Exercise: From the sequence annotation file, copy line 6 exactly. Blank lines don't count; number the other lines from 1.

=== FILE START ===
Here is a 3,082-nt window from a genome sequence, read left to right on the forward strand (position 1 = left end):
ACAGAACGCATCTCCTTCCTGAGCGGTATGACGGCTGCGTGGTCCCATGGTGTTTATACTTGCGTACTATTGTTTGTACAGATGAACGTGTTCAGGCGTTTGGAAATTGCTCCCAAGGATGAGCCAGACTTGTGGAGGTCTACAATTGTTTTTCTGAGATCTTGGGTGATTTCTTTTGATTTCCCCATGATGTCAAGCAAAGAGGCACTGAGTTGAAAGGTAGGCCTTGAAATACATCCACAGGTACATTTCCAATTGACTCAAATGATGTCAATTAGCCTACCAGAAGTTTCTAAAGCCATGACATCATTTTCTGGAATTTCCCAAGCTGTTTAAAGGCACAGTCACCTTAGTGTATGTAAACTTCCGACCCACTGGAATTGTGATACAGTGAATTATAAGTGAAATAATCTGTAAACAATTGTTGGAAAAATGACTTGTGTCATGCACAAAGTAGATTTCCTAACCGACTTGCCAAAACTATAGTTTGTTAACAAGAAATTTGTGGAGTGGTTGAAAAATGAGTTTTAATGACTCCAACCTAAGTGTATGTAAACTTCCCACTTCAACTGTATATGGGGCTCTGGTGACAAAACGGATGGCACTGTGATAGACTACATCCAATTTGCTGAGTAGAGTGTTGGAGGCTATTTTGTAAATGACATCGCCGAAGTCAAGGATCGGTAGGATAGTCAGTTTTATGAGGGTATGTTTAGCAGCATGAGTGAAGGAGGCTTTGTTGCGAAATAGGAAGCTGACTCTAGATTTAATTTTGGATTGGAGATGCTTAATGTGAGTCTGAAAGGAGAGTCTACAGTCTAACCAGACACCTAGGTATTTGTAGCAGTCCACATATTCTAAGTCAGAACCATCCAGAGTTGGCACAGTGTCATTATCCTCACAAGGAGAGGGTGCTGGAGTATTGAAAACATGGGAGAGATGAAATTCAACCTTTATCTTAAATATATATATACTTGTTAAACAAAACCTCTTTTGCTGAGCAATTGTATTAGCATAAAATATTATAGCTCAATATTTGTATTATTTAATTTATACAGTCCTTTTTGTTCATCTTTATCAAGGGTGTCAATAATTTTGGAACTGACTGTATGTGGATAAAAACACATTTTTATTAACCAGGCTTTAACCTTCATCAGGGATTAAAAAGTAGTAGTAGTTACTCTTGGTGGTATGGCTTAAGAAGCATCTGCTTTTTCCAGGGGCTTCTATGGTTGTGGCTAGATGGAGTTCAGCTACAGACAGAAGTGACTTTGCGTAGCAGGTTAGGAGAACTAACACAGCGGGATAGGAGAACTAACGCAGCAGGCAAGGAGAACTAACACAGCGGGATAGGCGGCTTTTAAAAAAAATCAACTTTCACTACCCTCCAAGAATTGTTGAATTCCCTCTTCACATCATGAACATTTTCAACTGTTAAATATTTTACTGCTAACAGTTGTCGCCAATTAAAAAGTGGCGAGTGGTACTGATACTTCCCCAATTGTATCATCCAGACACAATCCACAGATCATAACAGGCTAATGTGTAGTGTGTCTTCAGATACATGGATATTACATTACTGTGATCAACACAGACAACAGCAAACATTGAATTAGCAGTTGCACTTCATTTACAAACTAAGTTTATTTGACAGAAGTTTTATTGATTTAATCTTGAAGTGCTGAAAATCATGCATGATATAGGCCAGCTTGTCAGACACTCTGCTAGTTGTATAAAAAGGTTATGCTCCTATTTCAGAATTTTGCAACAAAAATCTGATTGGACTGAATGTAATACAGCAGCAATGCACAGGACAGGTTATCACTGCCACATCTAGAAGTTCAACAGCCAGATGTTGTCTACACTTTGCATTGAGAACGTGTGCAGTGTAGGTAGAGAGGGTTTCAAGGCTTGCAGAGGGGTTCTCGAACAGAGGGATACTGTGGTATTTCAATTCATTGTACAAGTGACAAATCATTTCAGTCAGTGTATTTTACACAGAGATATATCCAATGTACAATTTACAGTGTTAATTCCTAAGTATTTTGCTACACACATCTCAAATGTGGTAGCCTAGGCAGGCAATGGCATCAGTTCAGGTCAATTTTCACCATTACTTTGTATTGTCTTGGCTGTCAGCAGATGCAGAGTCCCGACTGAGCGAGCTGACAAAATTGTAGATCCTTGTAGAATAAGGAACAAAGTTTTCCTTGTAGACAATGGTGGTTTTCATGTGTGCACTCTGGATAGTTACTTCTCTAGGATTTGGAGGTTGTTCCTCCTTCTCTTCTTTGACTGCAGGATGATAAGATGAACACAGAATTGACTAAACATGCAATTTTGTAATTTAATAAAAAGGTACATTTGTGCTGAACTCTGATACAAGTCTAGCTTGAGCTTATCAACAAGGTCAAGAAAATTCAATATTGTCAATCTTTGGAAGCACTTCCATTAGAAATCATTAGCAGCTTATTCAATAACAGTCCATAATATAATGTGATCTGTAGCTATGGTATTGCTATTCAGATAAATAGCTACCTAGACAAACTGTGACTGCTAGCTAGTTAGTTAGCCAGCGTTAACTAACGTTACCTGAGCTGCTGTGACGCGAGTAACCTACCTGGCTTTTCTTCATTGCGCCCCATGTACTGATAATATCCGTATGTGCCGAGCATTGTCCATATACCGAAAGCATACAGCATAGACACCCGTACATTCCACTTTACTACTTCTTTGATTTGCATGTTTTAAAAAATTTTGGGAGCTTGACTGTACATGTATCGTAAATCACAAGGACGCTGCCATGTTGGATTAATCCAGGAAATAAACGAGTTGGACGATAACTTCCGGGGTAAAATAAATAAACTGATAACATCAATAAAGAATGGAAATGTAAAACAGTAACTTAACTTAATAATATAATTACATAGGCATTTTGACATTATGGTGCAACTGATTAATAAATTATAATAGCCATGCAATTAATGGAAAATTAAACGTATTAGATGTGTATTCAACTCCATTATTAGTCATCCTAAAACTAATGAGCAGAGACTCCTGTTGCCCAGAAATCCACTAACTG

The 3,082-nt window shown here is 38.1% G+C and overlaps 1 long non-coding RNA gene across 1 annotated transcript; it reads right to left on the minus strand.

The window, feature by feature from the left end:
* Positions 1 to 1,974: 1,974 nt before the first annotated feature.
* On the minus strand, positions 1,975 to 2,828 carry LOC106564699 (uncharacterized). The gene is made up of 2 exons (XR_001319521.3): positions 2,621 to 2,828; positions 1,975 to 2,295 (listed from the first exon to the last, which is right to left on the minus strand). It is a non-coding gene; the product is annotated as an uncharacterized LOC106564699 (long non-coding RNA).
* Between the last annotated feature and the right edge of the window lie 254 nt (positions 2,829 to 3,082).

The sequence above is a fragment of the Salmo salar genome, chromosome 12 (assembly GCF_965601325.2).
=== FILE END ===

* On the minus strand, positions 1,975 to 2,828 carry LOC106564699 (uncharacterized). The gene is made up of 2 exons (XR_001319521.3): positions 2,621 to 2,828; positions 1,975 to 2,295 (listed from the first exon to the last, which is right to left on the minus strand). It is a non-coding gene; the product is annotated as an uncharacterized LOC106564699 (long non-coding RNA).